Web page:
Environmental Engineering Reference
Figure 2.4 Damage caused by hurricanes in the USA. Photos: Munich RE Group.
Examples of Major Natural Catastrophes
Winter 1990: The storms Daria, Herta, Vivian and Wiebke kill 272
people in Europe and cause 12.8 billion euros in damage.
29 April 1991: A storm tide resulting from the tropical cyclone Gorky hits
Bangladesh. 138 000 people die. The material damage at 3 billion euros is compara-
tively low in this poor country.
12 December 1999: Storm Lothar devastates large areas of Europe. 110 people die.
The damage amounts to 11.5 billion euros.
August 2002: Unusually heavy rainfall with up to 400 litres per square metre causes
major fl ooding. In Germany, Dresden is one of the cities overcome by fl oods. In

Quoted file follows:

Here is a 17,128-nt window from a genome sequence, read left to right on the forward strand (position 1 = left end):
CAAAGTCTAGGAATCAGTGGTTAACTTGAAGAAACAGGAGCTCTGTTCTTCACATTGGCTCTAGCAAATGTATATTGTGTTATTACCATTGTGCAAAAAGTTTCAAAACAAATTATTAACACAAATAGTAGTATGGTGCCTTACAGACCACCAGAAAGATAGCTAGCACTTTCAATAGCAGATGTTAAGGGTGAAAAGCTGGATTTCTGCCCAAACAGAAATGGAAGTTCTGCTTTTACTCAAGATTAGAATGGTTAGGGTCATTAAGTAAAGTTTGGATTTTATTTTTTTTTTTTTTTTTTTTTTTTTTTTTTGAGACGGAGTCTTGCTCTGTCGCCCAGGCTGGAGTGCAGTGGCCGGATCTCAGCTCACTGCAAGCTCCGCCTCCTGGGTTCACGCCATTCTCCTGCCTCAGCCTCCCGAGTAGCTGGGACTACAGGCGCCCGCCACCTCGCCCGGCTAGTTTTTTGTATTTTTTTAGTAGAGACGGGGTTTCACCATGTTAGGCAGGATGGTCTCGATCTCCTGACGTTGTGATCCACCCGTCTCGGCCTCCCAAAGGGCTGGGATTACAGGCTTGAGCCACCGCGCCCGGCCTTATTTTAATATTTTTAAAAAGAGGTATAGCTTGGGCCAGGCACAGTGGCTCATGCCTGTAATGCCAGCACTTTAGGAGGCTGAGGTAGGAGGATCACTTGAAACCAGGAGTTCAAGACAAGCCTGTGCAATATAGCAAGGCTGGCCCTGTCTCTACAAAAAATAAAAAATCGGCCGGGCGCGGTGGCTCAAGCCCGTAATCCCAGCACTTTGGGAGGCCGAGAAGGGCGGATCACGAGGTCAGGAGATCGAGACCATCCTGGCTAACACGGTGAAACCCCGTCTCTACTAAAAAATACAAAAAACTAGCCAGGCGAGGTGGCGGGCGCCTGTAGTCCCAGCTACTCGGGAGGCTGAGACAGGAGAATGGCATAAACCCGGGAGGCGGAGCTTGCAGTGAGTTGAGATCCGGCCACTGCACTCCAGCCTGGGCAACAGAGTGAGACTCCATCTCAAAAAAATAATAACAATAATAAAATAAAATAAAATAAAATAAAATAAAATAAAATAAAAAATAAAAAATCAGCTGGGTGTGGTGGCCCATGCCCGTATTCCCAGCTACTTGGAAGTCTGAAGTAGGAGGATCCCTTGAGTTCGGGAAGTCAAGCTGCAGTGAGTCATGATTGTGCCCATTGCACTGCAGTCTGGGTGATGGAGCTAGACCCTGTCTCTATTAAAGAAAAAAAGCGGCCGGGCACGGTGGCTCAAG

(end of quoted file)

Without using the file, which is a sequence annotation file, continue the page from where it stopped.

Europe overall 230 people lose their lives and the damage is 18.5 billion euros.
August 2003: Europe's most extreme heatwave in recorded history takes 70 000
lives and causes damage close to 13 billion euros.
August 2005: Hurricane Katrina wreaks havoc in the USA and destroys the city of
New Orleans. 1322 people die as a result. The most expensive storm of all time
causes US$125 billion (around 100 billion euros) worth of damage.
September 2005: Four weeks after Katrina, Hurricane Rita causes around 13 billion
euros worth of damage. About 3 million people are evacuated to protect the
18 January 2007: The storm Kyrill moves across Europe. The German railway halts
all train travel in Germany for the fi rst time in history.
Extreme weather events also bring about a rise in the death rate. In the summer of
2003 about 70 000 more people died in Europe than in a normal year, as a result of
the excessive heat.
Although the fi nancial damage resulting from natural catastrophes is still manage-
able at the moment in Europe, these fi gures are expected to rise dramatically by the
end of the century. The German Institute for Economic Research DIW projects that